Will a Tight NL West Race Heighten Tensions Between Warring Teams Even More?

Josh Schoch@JoshSchochAnalyst IIIJune 20, 2013

Jun 19, 2013; San Francisco, CA, USA; San Diego Padres first baseman Jesus Guzman (15) is restrained by teammates after being hit by a pitch by San Francisco Giants starting pitcher Madison Bumgarner (40) during the second inning at AT&T Park. Mandatory Credit: Kelley L Cox-USA TODAY Sports

Jesus Guzman and Madison Bumgarner are the latest National League West stars to make headlines. While guys like Yasiel Puig have been doing it on the field, Guzman and Bumgarner did so with their fists.

Wednesday afternoon had yet another bench-clearing brawl in the NL West in store for us, and things got ugly.

After the San Francisco Giants kept Guzman in the minors for years, he finally got his chance in the big leagues with the San Diego Padres, and he didn't take too kindly to the Giants failing to utilize him.

On Tuesday night, Guzman belted a go-ahead, two-run home run in the eighth inning off Matt Cain to put the Padres up, 4-3. As he trotted (or skipped) down the first base line he yelled to his bench and showed up his former club.

Bumgarner took notice.

When Bumgarner faced Guzman for the first time on Wednesday afternoon he got his revenge, throwing way inside on Guzman on the first pitch of the at-bat.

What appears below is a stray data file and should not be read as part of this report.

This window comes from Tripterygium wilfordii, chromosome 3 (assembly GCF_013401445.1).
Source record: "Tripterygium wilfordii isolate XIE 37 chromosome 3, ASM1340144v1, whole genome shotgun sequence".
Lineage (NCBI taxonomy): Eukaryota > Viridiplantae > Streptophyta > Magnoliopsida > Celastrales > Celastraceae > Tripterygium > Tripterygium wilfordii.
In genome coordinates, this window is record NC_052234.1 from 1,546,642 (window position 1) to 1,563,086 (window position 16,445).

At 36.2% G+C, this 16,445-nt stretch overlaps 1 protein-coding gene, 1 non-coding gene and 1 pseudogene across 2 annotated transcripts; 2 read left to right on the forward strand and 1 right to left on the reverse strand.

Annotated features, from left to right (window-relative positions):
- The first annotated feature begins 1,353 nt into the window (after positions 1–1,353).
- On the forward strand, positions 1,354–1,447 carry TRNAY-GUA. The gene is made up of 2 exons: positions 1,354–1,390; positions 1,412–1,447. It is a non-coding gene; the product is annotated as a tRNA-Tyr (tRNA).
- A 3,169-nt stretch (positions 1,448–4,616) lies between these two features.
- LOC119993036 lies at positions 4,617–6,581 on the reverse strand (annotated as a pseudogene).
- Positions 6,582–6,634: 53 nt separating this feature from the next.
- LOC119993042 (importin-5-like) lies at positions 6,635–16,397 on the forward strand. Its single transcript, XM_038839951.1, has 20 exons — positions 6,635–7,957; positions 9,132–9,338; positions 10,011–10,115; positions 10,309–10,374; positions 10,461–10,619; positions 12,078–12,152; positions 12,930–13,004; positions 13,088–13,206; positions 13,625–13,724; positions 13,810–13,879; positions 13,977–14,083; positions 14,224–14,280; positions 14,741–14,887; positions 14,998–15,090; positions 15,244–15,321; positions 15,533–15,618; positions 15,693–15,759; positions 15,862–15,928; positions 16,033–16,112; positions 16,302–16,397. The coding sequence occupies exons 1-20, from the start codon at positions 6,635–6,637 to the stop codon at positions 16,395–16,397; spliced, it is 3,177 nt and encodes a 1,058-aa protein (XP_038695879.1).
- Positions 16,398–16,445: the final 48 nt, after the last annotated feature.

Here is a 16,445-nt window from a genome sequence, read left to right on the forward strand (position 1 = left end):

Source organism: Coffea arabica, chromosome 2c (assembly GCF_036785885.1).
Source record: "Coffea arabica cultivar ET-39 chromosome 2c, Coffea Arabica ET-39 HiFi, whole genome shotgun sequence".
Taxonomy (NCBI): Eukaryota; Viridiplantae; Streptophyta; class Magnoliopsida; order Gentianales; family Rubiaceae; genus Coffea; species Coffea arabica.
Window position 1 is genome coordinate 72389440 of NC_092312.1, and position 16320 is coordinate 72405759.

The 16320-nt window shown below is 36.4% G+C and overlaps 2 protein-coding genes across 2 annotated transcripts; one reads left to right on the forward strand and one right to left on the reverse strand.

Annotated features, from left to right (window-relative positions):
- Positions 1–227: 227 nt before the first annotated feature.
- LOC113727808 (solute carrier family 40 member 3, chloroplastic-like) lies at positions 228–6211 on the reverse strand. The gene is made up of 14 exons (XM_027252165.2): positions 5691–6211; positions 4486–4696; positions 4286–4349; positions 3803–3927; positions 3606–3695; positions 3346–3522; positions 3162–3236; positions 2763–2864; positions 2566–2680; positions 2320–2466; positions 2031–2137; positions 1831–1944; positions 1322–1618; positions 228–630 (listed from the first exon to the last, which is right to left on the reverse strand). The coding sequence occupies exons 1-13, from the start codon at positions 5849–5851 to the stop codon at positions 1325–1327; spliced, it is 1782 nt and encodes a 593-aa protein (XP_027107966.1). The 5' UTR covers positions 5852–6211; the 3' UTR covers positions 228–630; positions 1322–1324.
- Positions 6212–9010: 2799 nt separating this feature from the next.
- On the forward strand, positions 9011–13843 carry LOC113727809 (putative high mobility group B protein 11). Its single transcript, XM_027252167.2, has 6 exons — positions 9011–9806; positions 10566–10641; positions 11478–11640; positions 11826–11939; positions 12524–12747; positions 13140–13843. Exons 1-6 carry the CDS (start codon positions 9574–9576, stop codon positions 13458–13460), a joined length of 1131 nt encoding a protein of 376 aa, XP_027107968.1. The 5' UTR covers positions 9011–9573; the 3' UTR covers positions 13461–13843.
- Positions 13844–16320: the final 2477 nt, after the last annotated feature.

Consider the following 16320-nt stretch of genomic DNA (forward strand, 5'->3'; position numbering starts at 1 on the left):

Bumgarner was clearly sending a message not to taunt the Giants, and Guzman was furious, walking out to meet the pitcher before catcher Buster Posey and home plate umpire Tony Randazzo held him back.

However, Bumgarner appears to have preferred that the two let him go, as he walked over to Guzman, shouting at him the whole way.

As the two got closer, the rest of the players got involved and the benches cleared, resulting in both teams pushing and shoving each other, although no serious fights broke out.

It's not like the shot at Guzman on Wednesday was unexpected.

If I were Jesus Guzman's ribs, I'd double my life insurance before he stands in against Bumgarner tomorrow. #sfgiants.

— Henry Schulman (@hankschulman) June 19, 2013

The fact of the matter is that if you show up your former team, you're in trouble. No self-respecting team of professional athletes is going to take any form of taunting lying down, and even the fans started jumping on Guzman.

#Giants fans take great delight in Sergio Romo whiffing Jesus Guzman on three pitches to start the ninth.

— Steve Corkran (@CorkOnTheNFL) June 19, 2013

From all of us here at AT&T Park, you stay classy Jesus Guzman!

— Will Candlestick ™ (@CandlestickWill) June 19, 2013

Bumgarner certainly feels the same way the fans do, as he kept things short and simple in his postgame interview.

Madison Bumgarner said, "there's no need to talk about that," when asked about throwing a pitch behind Jesus Guzman's back in the 2nd inning.

— Steve Corkran (@CorkOnTheNFL) June 20, 2013

This was just another fight between NL West rivals, and it was the third major scrum of the year.

The Padres and Los Angeles Dodgers got things started when Zack Greinke plunked Carlos Quentin and Quentin charged at Greinke, ultimately breaking his collarbone and putting him on the DL for a month.